Sketches of Church History from 600 to 1300 AD by G.S.M. Walker

G.S.M. Walker, The Growing Storm. Sketches of Church History from A.D. 600 to A.D. 1350That the so-called “Dark Ages” contained a surprising amount of light soon becomes clear from the pages of this second volume in the Paternoster Church History. Even the Medieval Papacy, whose rise and fall is, broadley speaking, covered by the period of this book, and which became a laughing-stock and was treated as a scandal, had at the outset sought to embody a great principle – the principle that the spiritual is superior to the temporal, that morality is superior to politics, that Christ is superior to the kingdoms of mankind. It was for the same principle that in later times Scottish Covenanters were to contend and suffer, so demonstrating a historical unity of problems in widely differing periods and circumstances.

Indeed, this book cealr underlines this historical unity by showing that even in the Middle Ages men grappled with problems not unlike our own; but the roles were so surprisingly reversed that it is often hard for the modern mind to see clearly which was the angels’ side. The instance, monks were busy preaching puritan sermons, scholars were almost all fundamentalists, early “Protestants” were devoted to the Virgin, and there was actually a sort of evangelical revival which won warmer sympathy from the reigning Pontiff than would have been shewn by an English Bishop of John Wesley’s day.

This complex period Dr. Walker graphically illustrates by telling the story of some characteristic lives, with sufficient background to make the narrative cohetrent, in spite of the seven-and-a half centuries that are covered. Gregory, Boniface, and Hildebrand, Anselm, Abelard and Bernard, Francis, Aquinas, Raymond Lull, Dante and others, all make their contribution to a composite picture in which the various convictions, catholic and evangelical and liberal, are well and widely represented, sometimes even fermenting together in the same brain. Then we see the tension mounting and the storm-clouds gathering, as distinct parties draw apart in a struggle that would intensify with the coming of Wycliffe, and would come to its climax in the Reformation.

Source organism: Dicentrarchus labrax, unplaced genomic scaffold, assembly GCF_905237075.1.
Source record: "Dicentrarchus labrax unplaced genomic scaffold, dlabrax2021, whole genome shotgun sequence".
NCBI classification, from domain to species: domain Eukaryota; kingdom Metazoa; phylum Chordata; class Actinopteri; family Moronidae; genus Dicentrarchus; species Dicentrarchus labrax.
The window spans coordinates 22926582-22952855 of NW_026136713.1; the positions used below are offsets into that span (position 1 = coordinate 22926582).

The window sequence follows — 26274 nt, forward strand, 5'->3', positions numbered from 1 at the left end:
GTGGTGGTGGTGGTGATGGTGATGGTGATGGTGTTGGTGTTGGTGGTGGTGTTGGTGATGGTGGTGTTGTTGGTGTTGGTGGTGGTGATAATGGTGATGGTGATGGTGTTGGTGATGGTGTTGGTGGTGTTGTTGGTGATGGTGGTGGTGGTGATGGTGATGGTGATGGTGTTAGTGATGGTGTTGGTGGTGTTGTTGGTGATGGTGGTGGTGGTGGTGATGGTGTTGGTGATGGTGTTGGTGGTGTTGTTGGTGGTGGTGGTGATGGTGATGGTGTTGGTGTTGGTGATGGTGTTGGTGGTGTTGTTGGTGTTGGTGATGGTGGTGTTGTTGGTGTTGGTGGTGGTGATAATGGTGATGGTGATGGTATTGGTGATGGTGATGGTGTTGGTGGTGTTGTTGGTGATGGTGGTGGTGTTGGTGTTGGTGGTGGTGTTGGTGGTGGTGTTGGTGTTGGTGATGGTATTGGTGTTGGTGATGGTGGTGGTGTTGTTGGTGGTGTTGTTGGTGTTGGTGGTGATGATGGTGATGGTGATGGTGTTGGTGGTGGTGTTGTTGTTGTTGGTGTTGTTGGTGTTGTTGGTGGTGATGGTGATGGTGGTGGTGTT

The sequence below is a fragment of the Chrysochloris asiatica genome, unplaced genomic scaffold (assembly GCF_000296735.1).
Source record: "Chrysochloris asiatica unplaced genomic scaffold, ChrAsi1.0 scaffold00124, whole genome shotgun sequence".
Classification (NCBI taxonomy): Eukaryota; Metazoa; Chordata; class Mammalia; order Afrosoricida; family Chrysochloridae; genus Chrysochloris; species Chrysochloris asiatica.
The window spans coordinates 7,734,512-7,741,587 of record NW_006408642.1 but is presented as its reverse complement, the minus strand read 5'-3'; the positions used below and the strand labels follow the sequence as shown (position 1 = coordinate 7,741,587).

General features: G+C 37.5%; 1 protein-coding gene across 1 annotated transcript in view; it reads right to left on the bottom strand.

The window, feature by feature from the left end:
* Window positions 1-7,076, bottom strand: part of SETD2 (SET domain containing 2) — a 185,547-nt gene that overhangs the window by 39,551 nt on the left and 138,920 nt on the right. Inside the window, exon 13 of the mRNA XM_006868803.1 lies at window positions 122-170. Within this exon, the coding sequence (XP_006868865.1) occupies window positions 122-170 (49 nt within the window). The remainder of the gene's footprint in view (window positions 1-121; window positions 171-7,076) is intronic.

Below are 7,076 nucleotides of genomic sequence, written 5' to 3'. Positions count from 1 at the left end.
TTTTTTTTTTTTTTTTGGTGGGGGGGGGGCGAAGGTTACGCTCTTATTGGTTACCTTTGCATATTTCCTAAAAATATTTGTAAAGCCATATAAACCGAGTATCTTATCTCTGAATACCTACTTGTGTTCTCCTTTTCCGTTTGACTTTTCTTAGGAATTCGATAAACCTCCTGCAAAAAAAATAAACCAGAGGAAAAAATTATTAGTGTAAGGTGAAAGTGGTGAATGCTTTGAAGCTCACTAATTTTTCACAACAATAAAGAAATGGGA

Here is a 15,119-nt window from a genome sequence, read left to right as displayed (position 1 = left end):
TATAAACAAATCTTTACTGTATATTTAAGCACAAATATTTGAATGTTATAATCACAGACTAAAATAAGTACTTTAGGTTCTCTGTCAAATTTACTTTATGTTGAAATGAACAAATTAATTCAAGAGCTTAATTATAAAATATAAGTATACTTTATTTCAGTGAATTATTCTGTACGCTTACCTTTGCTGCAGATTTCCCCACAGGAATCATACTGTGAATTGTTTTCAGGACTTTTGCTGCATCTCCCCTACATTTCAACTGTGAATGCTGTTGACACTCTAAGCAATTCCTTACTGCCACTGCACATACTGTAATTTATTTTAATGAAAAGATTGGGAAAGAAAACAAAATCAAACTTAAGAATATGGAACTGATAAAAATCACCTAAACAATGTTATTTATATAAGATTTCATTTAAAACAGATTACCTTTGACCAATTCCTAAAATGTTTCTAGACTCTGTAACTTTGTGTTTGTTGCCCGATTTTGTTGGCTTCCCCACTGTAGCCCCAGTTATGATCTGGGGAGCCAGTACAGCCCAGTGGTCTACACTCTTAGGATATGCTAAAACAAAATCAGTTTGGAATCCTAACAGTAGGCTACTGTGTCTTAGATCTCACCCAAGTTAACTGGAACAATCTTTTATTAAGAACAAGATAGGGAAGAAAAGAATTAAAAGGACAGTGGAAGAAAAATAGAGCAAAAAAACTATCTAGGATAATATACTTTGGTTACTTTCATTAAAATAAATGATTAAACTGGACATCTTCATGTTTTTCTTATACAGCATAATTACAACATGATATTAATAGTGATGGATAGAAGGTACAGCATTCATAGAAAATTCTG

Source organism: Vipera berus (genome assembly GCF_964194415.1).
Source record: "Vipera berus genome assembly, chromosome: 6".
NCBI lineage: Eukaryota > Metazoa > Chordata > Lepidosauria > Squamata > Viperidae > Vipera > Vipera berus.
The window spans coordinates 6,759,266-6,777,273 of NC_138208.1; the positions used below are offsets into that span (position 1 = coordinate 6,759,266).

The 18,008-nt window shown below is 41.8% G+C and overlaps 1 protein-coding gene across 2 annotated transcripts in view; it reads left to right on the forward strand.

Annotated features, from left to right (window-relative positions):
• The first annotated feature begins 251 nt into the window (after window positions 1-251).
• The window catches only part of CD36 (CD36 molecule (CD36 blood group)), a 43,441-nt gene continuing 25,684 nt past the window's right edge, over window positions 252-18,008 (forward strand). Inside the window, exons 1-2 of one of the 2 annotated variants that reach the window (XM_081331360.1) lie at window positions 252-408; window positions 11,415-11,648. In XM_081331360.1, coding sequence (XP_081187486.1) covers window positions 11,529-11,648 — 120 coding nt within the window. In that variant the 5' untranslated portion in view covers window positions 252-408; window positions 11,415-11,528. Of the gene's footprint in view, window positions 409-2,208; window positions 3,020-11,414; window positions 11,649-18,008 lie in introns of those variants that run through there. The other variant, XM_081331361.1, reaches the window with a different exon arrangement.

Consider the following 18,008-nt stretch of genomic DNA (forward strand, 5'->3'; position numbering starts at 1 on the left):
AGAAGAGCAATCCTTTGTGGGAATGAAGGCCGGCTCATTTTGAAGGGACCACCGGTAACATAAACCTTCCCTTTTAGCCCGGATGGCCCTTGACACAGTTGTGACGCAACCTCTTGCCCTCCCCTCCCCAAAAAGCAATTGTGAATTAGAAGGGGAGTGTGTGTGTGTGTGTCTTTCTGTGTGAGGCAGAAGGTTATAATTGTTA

From the dustjacket

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G.S.M. Walker, The Growing Storm. Sketches of Church History from A.D. 600 to A.D. 1350. London: The Paternoster Press, 1961. Hbk. pp.252. [Click to visit the download page]

Contents

  • Preface
  1. Gregory the Great
  2. Boniface an the Conversion of Northern Europe
  3. Alcuin and the Carolingian Renaissance
  4. The East from Leo the Isaurian to Michael Cerularius
  5. The Hildebrandine Reform
  6. The First Crusade
  7. Anselm and the Rise of Scholasticism
  8. Abelard and Bernard of Clairvaux
  9. The Waldensians
  10. The Pontificate of Innocent III
  11. Francis and his Followers
  12. The Dominicans; Aquinas; and the German Mystics
  13. The Last Crusader
  14. The Missionary Zeal of Raymond Lull
  15. Dante and the Dawn of a New Age
  • Bibliography
  • Index

Conference on Modern Religious History

Conference on Modern Religious History

Division of History and Politics

University of Stirling

Tuesday 14 June  – Wednesday 15 June 2016

Programme

Tuesday 14 June

 1.00     Lunch

2.00     Session I

Stewart J. Brown, Professor of Ecclesiastical History, University of Edinburgh:

‘British Imperial Christianity in the Nineteenth Century: The Anglican Established Church in India’

3.15     Refreshment Break

3.45     Session II

Clyde Binfield, Emeritus Professor of History, University of Sheffield:

‘J. H. Whitley and the Congregational Mindset’

5.00     Conclusion of Day

 

Wednesday 15 June

9.00     Session III

Eugenio Biagini, Professor of Modern and Contemporary History, University of Cambridge, and Fellow of Sidney Sussex College, Cambridge:

‘“Patrick, the First Churchman” in the Protestant Vision of Ernest Bateman of Booterstown, Dublin (1886-1979)’

10.15   Refreshment Break

10.45   Session IV

Mary Heimann, Professor of Modern History, Cardiff University:

‘St Francis and the Modern Imagination’

12.00   Lunch

1.00     Session V

Callum Brown, Professor of Late Modern European History, University of Glasgow:

‘Becoming Atheist: How Scots Lost Religion in the Twentieth Century’

2.15     Refreshment Break

2.45     Session VI

Kenneth D. Brown, Professor Emeritus of History, Queen’s University, Belfast:

‘William and Herbert Gladstone: Father and Son’

4.00     Conclusion of Conference

 

Attendance is open to all and free, but booking by Wednesday 8 June is essential.

Lunch each day will cost £10, to be paid on the day.